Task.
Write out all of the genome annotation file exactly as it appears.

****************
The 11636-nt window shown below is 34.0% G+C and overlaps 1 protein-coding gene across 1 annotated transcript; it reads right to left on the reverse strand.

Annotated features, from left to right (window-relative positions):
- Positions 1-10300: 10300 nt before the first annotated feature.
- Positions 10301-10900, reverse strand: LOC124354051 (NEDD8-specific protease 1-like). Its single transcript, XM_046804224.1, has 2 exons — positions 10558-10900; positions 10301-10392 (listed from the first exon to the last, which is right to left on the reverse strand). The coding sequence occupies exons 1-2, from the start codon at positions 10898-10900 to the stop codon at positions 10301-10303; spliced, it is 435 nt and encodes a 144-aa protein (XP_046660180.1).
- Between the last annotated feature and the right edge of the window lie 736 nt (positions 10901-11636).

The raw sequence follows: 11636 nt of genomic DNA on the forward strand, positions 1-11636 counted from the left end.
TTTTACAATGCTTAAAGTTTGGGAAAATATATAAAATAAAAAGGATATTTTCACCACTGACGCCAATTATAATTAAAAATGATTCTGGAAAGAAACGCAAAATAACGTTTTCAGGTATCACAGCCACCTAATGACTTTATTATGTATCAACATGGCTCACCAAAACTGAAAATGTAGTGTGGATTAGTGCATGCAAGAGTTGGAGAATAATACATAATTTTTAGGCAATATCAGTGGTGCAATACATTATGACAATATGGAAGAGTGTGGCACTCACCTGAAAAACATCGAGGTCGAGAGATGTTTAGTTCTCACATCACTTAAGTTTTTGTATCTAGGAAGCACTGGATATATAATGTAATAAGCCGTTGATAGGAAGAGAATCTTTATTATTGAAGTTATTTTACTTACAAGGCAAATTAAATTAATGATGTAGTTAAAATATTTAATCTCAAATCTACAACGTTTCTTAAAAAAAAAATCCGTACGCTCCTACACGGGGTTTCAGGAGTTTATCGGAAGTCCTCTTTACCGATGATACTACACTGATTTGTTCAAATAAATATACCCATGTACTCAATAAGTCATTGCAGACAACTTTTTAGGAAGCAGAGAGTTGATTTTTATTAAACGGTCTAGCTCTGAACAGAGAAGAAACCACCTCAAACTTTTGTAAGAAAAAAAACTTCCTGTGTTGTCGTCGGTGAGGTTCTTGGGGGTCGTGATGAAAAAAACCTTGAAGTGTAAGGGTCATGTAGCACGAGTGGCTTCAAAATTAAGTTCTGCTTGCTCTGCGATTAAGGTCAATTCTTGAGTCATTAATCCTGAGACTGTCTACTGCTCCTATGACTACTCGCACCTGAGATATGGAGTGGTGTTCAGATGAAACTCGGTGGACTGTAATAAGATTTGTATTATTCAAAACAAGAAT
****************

The 11636-nt window shown below is 34.0% G+C and overlaps 1 protein-coding gene across 1 annotated transcript; it reads right to left on the reverse strand.

Annotated features, from left to right (window-relative positions):
- Positions 1-10300: 10300 nt before the first annotated feature.
- Positions 10301-10900, reverse strand: LOC124354051 (NEDD8-specific protease 1-like). Its single transcript, XM_046804224.1, has 2 exons — positions 10558-10900; positions 10301-10392 (listed from the first exon to the last, which is right to left on the reverse strand). The coding sequence occupies exons 1-2, from the start codon at positions 10898-10900 to the stop codon at positions 10301-10303; spliced, it is 435 nt and encodes a 144-aa protein (XP_046660180.1).
- Between the last annotated feature and the right edge of the window lie 736 nt (positions 10901-11636).

The raw sequence follows: 11636 nt of genomic DNA on the forward strand, positions 1-11636 counted from the left end.
TTTTACAATGCTTAAAGTTTGGGAAAATATATAAAATAAAAAGGATATTTTCACCACTGACGCCAATTATAATTAAAAATGATTCTGGAAAGAAACGCAAAATAACGTTTTCAGGTATCACAGCCACCTAATGACTTTATTATGTATCAACATGGCTCACCAAAACTGAAAATGTAGTGTGGATTAGTGCATGCAAGAGTTGGAGAATAATACATAATTTTTAGGCAATATCAGTGGTGCAATACATTATGACAATATGGAAGAGTGTGGCACTCACCTGAAAAACATCGAGGTCGAGAGATGTTTAGTTCTCACATCACTTAAGTTTTTGTATCTAGGAAGCACTGGATATATAATGTAATAAGCCGTTGATAGGAAGAGAATCTTTATTATTGAAGTTATTTTACTTACAAGGCAAATTAAATTAATGATGTAGTTAAAATATTTAATCTCAAATCTACAACGTTTCTTAAAAAAAAAATCCGTACGCTCCTACACGGGGTTTCAGGAGTTTATCGGAAGTCCTCTTTACCGATGATACTACACTGATTTGTTCAAATAAATATACCCATGTACTCAATAAGTCATTGCAGACAACTTTTTAGGAAGCAGAGAGTTGATTTTTATTAAACGGTCTAGCTCTGAACAGAGAAGAAACCACCTCAAACTTTTGTAAGAAAAAAAACTTCCTGTGTTGTCGTCGGTGAGGTTCTTGGGGGTCGTGATGAAAAAAACCTTGAAGTGTAAGGGTCATGTAGCACGAGTGGCTTCAAAATTAAGTTCTGCTTGCTCTGCGATTAAGGTCAATTCTTGAGTCATTAATCCTGAGACTGTCTACTGCTCCTATGACTACTCGCACCTGAGATATGGAGTGGTGTTCAGATGAAACTCGGTGGACTGTAATAAGATTTGTATTATTCAAAACAAGAAT